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From Guillaume Belrose <kafe...@gmail.com>
Subject Re: On the topic of JackRabbit group management.
Date Fri, 12 Aug 2011 13:23:13 GMT
Thanks for the pointers Angela. Regarding groups and users, I probably
want to be able to list them as well as search them. In both cases
what you suggest will be very useful.
I eventually found some information on the mailing list on how to
grant all rights to a administrators group that I created myself. In
case this is of any use, here is a test which shows what I've done:
It would be nice to have this information on the Wiki somewhere in the
form of recipes for how to do security related things. I don't mind
contributing stuff.

On 12 August 2011 13:34, Angela Schreiber <anchela@adobe.com> wrote:
> hi guillaume
>> I am currently looking at leveraging the features of the JackRabbit
>> UserManager to be able to manage users, groups and give users
>> administrator privileges for my application.
>> First of all, is there an easy way to be able to list all users and
>> all groups that have been created on the system?
> yes.
> if i remember correctly you can use a 'null' simple filter for a
> common property such as rep:principalName to obtain a result
> containing all authorizables for the specified search-type.
> but as a general rule i would rather suggest to use a specific
> query... if you have a huge amount of users and/or groups listing
> all of them is probably not very useful.
>> All the findAuthorizable methods on the UserManager are search
>> oriented, so all I can think of is writing a wildcard search query for
>> groups or users whose name is like *. Am I on the right track?
> yes. see above.
>> Also, it seems the Jackrabbit does not pre-create the administrators
>> group by default.
> that's correct. we initially had that and decided to get rid for
> various reasons specifically as jackrabbit itself didn't had
> any need for it and we decided that it was rather the responsibility
> of an application on top of jackrabbit to define such a group.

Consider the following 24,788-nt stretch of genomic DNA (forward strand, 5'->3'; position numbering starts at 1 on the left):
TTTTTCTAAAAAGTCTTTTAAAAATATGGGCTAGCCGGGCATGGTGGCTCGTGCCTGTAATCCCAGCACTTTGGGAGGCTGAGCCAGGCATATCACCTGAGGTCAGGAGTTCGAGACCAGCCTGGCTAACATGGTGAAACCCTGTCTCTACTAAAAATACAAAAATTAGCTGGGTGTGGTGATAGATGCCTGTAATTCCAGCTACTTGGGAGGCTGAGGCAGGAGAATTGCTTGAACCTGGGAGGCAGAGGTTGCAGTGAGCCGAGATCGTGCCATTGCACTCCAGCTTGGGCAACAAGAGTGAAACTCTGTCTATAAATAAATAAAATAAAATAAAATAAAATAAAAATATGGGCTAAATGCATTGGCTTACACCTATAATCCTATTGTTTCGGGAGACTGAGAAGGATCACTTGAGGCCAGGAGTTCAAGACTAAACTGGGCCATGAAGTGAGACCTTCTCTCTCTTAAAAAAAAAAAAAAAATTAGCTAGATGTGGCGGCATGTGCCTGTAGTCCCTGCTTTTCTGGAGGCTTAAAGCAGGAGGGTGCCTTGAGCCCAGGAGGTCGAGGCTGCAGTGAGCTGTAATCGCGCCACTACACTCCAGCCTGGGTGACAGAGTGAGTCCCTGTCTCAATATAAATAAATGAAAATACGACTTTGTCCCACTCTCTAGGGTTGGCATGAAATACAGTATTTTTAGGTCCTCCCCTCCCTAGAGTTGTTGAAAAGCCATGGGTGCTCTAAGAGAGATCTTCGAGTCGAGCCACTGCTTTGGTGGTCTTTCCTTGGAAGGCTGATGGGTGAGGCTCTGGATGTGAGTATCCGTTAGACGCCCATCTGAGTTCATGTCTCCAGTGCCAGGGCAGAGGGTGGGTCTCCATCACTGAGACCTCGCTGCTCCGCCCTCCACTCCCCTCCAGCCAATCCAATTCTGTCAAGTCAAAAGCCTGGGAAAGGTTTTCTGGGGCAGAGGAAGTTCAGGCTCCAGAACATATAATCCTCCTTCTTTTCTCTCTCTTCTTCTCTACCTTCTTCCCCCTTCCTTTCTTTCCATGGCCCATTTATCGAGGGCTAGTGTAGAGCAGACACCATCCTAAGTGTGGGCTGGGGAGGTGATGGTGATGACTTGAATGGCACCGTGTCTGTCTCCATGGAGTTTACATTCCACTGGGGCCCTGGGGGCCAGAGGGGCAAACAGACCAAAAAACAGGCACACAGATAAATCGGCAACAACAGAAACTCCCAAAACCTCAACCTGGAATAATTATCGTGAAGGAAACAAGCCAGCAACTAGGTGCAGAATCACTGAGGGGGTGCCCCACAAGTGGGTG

> in addition there is usually the need for various different
> groups with some sort of administrative roles depending on the
> type and complexity of the application... in order words: limit
> the set of authorizables to built-in and avoid creating example
> user/group(s).
>> Please see the following test snippet written in
>> Scala with ScalaTest. The test fails when trying to get the
>> authorizable corresponding to the ADMINSTRATORS_NAME group.
> yep. that's a leftover. the constant should have been marked
> deprecated.
>> I guess I can just create that group and add a user to it, but is that
>> sufficient then to give that user all administrators privileges (i.e.
>> the right to create other users and groups, etc...). If not, what else
>> would I need to do?
> if you need an 'administrators' group, the best solution was
> to create it using UserManager#createGroup, then make sure
> the corresponding principal is granted sufficient permissions
> (according to your needs) and then add the required users to the
> administrators group.
>>       "The super user (i.e admin) should be able to create a user and
>> her to the administrators group" in {
>>          inSession(repository,superuser,password){session =>
>>        val um = session.getUserManager
>>            um.getAuthorizable(SecurityConstants.ADMINISTRATORS_NAME)
>> match{
>>              case null =>  fail("The authorizable for the administrators
>> group does not exist.")
>>              case g : Group =>
>>        val newadmin = "newadmin"
>>                g.addMember(um.createUser(newadmin,newadmin))
> if you want to have a group, that can have members, you have to
> call UserManager.createGroup
>>              case _ =>  fail("The administrators authorizable is not a
>> group")
>>            }
>>          }
>>       }
> regards
> angela

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